World Economy

Scotland Labor Leader Vows to Close Gender Pay Gap

Scotland Labor Leader Vows to Close Gender Pay GapScotland Labor Leader Vows to Close Gender Pay Gap

Women in Scotland face earning £60,000 ($78,216) less in their lifetime than men because of the gender pay gap, the latest research on the long-running issue has found. Scottish Labor leader Kezia Dugdale described the gap as “shameful” and vowed her party had plans to close it.

Labor’s analysis of figures from the Office for National Statistics found in every age group, women earn less than men on average in Scotland, which builds up to a median of £60,000 less over a woman’s working life, SNA reported.

The Scottish National Party responded by claiming it had done more in government that any other party to promote gender equality in the workplace, adding that female employment in Scotland was among the highest in Europe.

Plans to close the gender pay gap in the Labor manifesto include introducing a £10 real living wage, forcing businesses to publish pay ratios and creating a civil enforcement system to ensure compliance with gender pay auditing.

Dugdale said: “It is shameful that under the SNP and the Tories, women in Scotland could earn £60,000 less than men on average well into their careers. “Closing the gender pay gap isn’t just a question of fairness—it is essential for our economy.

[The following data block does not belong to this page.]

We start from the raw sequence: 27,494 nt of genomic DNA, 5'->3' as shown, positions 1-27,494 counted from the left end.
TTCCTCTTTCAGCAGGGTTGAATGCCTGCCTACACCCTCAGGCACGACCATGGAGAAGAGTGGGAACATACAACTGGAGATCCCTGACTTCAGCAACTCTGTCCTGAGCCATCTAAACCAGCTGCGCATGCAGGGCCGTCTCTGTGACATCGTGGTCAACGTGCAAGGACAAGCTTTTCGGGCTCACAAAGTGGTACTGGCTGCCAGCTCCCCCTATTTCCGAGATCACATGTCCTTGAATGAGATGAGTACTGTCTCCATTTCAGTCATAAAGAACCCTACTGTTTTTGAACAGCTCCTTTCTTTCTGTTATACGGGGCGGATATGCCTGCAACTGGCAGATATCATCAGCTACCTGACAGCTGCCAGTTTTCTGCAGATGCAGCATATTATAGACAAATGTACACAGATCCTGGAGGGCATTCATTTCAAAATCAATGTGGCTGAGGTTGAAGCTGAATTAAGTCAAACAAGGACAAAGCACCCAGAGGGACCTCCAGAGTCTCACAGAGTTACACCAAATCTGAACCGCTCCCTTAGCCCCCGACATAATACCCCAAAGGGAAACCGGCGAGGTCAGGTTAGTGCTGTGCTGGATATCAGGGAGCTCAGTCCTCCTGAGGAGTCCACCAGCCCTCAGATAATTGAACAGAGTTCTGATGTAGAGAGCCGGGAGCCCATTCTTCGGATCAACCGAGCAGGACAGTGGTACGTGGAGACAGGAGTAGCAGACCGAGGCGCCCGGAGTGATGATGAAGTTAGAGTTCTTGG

“There is so much more to do to shatter the glass ceiling for women. Only Labor will take the radical steps to close the gap for good, like a real living wage and forcing companies to publish pay ratios. “If a company thinks a woman is worth a lower wage than a man, then under Labor, we’ll force them to admit it.

“This election is a choice between Scottish Labor MPs who will fight to close the gender pay gap, or SNP MPs who will fight for a second independence referendum that Scotland doesn’t need or want.”

SNP candidate for Aberdeen North, Kirsty Blackman, said: “The SNP government has done more than any other to promote gender equality in the workplace and jobs market, with female employment being amongst the highest in Europe. “On the other hand, Labor utterly failed over many decades to do enough on this when they had the chance.”

Previous research by PwC published in February found that the gender pay gap in Scotland currently stands at 15% despite improved opportunities for women in the workplace. The research found if this gap was closed, female earnings would increase by 18%–an extra £5,300 per head per year.

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